One of his toughest times, he said, was when he was in secondary school. Saiku attended Richard Ishmael Secondary School and resided in West Ruimveldt. He was tasked with getting to school every day on foot. Just when he was preparing to write the Caribbean Secondary Education Certificate examination, he felt the pressure of going to school even more and often thought of dropping out, yet he continued. While on his way to school, he would sing, and it always seemed to him an escape. Reflecting on his life, then cramped in a house with nine other siblings and his mother, growing up without the father he never really knew since he died when he was three, or just pondering on the distance he walked to school everyday made him sing about a positive life, the total opposite, what he called the flipside of his life then.
Fast forward to last year, Prodigal Son came to Guyana for a concert and his promoter, also a Jamaican, sought help from Saiku to get around the country. Saiku did all he could, including taking them to Linden for a concert there. Prodigal Son did not know Saiku was a singer; he thought he was one of the contracted helpers. However, when it was time for Prodigal Son to perform, Saiku was asked to do introduce him and he did a song while doing so.
Prodigal Son, realizing his ability, wanted him to work along with them. Shortly afterwards, Saiku, through Vizion Sounds, released his single “You” and Prodigal Son invited him to Jamaica to work on a second song.
That song turned out to be better than expected and so they thought to do an EP of six or seven songs, but when they were on their last song, they were enjoying how excellent the songs were and went ahead and did a full album ‘You’ consisting of 13 singles. Two are collaborations with Prodigal Son: “Try” and “Pillow Could Speak”.
He began his second single “Pillow Could Speak” in September of 2016 and in less than eight months on May 20h, Saiku launched ‘You’ at the National Park. The launching of his album saw more than 10,000 people in attendance and he sold 10,000 copies of ‘You’ at this event. It was said to be the biggest launching of an album in Guyana.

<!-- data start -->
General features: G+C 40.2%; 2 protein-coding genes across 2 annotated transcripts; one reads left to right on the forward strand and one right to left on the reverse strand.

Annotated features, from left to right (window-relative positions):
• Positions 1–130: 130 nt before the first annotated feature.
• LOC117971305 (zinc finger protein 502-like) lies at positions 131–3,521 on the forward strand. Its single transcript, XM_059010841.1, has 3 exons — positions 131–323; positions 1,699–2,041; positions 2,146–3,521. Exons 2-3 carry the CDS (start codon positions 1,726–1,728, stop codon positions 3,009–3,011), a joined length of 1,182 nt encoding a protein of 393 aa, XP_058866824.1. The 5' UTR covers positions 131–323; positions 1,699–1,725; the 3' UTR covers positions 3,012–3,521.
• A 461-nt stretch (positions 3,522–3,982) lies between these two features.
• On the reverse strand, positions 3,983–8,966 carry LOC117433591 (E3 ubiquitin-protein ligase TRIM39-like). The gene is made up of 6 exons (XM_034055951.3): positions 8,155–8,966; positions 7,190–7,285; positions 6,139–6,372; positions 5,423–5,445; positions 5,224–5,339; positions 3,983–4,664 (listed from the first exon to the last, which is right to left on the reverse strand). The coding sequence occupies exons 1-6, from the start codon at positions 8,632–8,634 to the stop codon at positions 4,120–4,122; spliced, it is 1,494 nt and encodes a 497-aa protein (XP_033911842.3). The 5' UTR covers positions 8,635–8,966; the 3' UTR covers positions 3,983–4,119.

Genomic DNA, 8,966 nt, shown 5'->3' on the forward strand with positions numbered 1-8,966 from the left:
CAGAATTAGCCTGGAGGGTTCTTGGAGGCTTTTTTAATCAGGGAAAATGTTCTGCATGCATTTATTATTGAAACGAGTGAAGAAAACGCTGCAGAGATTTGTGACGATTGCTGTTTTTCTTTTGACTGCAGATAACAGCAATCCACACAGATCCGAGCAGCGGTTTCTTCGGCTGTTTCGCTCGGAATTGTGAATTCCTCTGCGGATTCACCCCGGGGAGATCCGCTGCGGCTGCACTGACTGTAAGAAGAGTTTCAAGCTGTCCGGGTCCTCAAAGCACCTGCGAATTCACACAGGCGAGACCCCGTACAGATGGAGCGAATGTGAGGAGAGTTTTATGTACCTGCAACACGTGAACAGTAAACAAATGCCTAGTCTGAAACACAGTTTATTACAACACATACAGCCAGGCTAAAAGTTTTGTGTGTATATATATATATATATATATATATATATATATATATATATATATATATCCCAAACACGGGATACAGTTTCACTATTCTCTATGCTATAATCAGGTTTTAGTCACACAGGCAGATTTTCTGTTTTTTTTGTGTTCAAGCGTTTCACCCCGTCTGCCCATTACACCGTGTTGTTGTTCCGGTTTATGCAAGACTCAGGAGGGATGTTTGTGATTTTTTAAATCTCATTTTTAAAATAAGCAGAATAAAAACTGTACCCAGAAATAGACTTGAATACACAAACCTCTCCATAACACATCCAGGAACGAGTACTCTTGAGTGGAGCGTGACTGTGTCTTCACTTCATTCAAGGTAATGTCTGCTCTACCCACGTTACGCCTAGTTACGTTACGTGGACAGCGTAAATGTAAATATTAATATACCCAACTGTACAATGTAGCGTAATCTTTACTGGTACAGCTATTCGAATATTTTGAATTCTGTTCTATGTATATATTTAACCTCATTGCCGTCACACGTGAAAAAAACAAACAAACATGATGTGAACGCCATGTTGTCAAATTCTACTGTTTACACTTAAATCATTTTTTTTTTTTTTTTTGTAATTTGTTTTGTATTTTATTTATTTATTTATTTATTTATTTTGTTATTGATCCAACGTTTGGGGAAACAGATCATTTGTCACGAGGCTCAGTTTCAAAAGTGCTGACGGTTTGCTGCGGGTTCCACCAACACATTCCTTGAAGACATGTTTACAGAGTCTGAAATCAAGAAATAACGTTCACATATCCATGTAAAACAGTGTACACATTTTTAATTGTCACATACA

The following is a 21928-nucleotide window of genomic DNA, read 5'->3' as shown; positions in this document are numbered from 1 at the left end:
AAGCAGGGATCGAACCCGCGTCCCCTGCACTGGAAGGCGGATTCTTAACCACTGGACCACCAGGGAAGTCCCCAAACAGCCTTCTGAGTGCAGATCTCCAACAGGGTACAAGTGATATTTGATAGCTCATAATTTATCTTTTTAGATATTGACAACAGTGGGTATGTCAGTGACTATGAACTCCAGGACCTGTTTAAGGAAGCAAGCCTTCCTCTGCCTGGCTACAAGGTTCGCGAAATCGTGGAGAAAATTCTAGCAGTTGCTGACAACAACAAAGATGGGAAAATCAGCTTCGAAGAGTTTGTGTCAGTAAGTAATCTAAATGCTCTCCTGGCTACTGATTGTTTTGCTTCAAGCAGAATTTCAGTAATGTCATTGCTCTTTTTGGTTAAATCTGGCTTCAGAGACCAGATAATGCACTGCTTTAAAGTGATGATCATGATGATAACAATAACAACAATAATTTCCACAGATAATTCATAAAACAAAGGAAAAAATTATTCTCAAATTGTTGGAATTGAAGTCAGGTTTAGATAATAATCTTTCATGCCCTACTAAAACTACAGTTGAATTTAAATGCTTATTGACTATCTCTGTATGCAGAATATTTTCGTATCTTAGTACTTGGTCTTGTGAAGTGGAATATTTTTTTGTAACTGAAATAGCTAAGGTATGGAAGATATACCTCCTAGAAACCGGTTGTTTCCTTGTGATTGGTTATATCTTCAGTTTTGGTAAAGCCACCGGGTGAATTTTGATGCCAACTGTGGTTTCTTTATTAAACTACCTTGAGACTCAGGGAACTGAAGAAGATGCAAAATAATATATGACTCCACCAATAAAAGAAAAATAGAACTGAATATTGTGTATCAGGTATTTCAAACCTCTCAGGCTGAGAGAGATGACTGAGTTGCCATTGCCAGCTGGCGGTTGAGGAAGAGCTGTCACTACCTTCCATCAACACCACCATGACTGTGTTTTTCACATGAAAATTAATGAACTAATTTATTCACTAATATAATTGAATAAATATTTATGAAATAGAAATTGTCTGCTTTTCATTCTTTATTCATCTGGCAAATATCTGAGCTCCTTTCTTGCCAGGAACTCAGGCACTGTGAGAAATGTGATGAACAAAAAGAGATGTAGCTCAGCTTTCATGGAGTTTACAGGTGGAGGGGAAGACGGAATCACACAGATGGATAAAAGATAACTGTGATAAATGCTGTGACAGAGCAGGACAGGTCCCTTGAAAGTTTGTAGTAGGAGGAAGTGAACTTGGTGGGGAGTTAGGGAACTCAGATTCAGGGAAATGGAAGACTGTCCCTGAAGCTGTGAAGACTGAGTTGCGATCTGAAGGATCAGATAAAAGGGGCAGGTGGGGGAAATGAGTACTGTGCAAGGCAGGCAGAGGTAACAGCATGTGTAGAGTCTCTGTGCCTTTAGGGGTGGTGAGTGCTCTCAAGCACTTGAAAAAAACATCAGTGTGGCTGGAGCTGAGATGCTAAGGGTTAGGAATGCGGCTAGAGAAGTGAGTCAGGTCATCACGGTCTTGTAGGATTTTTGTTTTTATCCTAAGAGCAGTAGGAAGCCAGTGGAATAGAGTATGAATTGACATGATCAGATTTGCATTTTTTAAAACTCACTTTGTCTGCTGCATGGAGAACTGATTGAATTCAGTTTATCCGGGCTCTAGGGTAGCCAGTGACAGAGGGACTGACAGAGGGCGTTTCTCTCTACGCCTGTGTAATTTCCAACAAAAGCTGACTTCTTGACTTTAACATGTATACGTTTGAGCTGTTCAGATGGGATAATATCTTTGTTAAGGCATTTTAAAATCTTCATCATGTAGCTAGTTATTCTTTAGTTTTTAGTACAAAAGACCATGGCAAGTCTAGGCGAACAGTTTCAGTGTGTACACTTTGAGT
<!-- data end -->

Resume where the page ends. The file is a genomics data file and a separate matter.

One of the challenges of being an artiste in Guyana is getting airplay. Some time ago, Saiku took to visiting the radio stations and he was told by one that they only played the Top 40 Billboard songs. This didn’t discourage him. He put his song on YouTube and shared the link on Facebook. He shared it also to his WhatsApp friends and Maxwell Thom of 93.1 FM heard two of his songs and began to play “Pillow Could Speak” heavily on air. HJ 94.1 FM then picked up on this, and soon enough 98.1FM was also playing his music.
Another challenge of being an artiste in Guyana is that promoters would easily spend US$5,000 on foreign artistes yet make a fuss about spending US$2,000 or US$1,000 on locals, who Saiku noted, put just as much time and effort into preparing for a concert as their foreign counterparts.
Saiku added that even the ministers of different denominations can help to promote their own people by taking them along with them on their trips as this not only promotes them but allows them to reach a wider audience through music.
Asked about some of the precautionary measures he takes as an artiste, Saiku said he tries not to shout a lot, tries to stay away from cold beverages and wears hats. People may think he likes wearing hats, but it’s part of protecting his head from the dew or the sun to prevent himself from getting sick.
A great many of Saiku’s fans are youths and he said often he would see young people pointing out the glamour of stars and wanted them to know that most of these people worked their way to the top. In fact, the artiste shared that at different points in his life, he counted papers for Stabroek News, was a cobbler, an office assistant, an accountant at Kuru Kuru Cooperative College and also worked in the backdams among other odd jobs. “I want people to know, especially the youths, that my life today didn’t happen by magic. My favourite scripture is ‘And Jesus looking upon them saith: With men it is impossible, but not with God: for with God all things are possible.’ (Mark 10:27). What I try to do for others, especially the youths, is to give them that reassurance and let them know that not some but all things are possible through God. I want for them to understand also that life is not all about the destination but about the journey and its challenges. Achieving the end is possible but at the same time, everything takes time.”
Saiku sees himself taking the international stage in the future and his desire is to receive a major award for Guyana.
Saiku is a husband and father of three, two girls and a boy, and when he is not working or taken up with his music, he spends his free time with his family.
His hobbies are watching basketball or football on the television and working on his music.
His album ‘You’ is available for the price of $2,000 or US$10. With every purchase comes a digital copy that allows persons to download on their computers and phones. The other songs are “Battle Field,” “Confidence,” “God Never Sleep,” “All About You,” “No Other God,” “Gifts,” “I Love You,” “Holding On” and “Lie”.
CDs are available at Andrews Supermarket and Kester D Music Centre. The songs are also available on iTunes, Google Play, Amazon Music, Spotify and Tidal.
For bookings, Denise can be contacted on 603-4848.